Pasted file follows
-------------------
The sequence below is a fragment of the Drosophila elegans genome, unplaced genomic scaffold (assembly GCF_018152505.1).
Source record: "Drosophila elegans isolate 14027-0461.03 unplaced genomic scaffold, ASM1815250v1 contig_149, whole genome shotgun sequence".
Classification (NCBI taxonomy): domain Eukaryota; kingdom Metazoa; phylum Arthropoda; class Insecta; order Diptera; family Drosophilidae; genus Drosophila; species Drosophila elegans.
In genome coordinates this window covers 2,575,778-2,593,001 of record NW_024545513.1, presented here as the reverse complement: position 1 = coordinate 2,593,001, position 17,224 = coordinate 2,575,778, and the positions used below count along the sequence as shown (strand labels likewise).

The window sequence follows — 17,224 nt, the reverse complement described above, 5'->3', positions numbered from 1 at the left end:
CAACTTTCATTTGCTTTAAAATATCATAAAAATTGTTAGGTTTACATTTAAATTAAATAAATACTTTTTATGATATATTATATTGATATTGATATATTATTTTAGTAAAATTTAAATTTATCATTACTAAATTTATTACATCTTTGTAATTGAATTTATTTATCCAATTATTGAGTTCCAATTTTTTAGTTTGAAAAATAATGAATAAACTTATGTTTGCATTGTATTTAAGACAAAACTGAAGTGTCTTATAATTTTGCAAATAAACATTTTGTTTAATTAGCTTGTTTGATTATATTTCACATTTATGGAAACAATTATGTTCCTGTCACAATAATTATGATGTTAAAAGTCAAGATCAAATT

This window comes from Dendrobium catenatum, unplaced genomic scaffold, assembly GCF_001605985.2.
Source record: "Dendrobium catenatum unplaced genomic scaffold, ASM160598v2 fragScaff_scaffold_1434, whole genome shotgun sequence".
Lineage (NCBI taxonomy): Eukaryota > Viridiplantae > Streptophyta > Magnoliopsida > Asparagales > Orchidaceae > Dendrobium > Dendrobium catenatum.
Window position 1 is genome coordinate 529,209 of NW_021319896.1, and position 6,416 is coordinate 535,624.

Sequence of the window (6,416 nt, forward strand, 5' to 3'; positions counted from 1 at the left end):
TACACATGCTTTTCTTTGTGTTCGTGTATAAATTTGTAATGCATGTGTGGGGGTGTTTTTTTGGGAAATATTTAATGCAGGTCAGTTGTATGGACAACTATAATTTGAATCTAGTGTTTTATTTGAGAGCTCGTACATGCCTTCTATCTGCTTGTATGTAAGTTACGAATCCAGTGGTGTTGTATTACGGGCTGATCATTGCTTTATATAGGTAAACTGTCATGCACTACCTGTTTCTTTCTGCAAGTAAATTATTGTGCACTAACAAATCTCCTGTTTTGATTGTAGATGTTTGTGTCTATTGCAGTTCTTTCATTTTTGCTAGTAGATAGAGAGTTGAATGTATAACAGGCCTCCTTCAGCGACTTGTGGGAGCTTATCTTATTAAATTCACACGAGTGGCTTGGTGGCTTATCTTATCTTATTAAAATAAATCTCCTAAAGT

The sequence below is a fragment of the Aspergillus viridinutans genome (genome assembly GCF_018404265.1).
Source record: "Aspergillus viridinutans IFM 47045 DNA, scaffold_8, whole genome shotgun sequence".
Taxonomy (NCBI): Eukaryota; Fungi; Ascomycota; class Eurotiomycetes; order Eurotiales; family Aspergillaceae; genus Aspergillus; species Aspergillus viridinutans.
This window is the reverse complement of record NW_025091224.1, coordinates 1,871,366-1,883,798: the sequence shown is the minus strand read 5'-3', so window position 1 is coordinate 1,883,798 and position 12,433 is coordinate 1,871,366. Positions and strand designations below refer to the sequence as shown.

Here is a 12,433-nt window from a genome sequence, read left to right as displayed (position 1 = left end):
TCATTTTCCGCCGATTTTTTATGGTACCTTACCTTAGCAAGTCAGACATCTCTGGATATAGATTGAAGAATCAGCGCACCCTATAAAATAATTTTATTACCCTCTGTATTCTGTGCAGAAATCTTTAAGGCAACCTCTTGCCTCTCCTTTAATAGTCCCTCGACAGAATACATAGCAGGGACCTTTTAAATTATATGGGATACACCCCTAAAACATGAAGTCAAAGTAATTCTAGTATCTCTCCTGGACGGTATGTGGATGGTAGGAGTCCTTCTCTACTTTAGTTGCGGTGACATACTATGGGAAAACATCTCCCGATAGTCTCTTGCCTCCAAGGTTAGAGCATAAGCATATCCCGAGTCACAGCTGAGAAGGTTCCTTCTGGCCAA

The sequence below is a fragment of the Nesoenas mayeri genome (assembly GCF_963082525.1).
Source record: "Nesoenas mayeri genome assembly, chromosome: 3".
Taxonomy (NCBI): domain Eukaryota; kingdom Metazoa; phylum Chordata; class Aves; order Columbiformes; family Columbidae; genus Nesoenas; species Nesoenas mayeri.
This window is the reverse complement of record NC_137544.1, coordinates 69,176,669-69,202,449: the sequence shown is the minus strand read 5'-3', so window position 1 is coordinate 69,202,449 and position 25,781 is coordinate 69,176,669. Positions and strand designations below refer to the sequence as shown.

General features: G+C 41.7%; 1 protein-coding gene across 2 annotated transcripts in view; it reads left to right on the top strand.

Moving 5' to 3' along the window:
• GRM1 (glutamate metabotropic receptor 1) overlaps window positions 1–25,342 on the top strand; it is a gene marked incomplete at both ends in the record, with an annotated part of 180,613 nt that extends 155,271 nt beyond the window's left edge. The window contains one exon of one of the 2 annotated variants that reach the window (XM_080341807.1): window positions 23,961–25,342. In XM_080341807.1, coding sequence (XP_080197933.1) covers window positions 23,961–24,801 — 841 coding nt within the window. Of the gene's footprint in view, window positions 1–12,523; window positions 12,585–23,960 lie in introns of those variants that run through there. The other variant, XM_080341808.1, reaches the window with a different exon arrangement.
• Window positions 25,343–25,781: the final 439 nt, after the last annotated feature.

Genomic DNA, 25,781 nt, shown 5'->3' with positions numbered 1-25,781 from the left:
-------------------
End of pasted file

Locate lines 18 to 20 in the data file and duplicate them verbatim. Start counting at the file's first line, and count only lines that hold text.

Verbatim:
TCATTTTCCGCCGATTTTTTATGGTACCTTACCTTAGCAAGTCAGACATCTCTGGATATAGATTGAAGAATCAGCGCACCCTATAAAATAATTTTATTACCCTCTGTATTCTGTGCAGAAATCTTTAAGGCAACCTCTTGCCTCTCCTTTAATAGTCCCTCGACAGAATACATAGCAGGGACCTTTTAAATTATATGGGATACACCCCTAAAACATGAAGTCAAAGTAATTCTAGTATCTCTCCTGGACGGTATGTGGATGGTAGGAGTCCTTCTCTACTTTAGTTGCGGTGACATACTATGGGAAAACATCTCCCGATAGTCTCTTGCCTCCAAGGTTAGAGCATAAGCATATCCCGAGTCACAGCTGAGAAGGTTCCTTCTGGCCAA

The sequence below is a fragment of the Nesoenas mayeri genome (assembly GCF_963082525.1).
Source record: "Nesoenas mayeri genome assembly, chromosome: 3".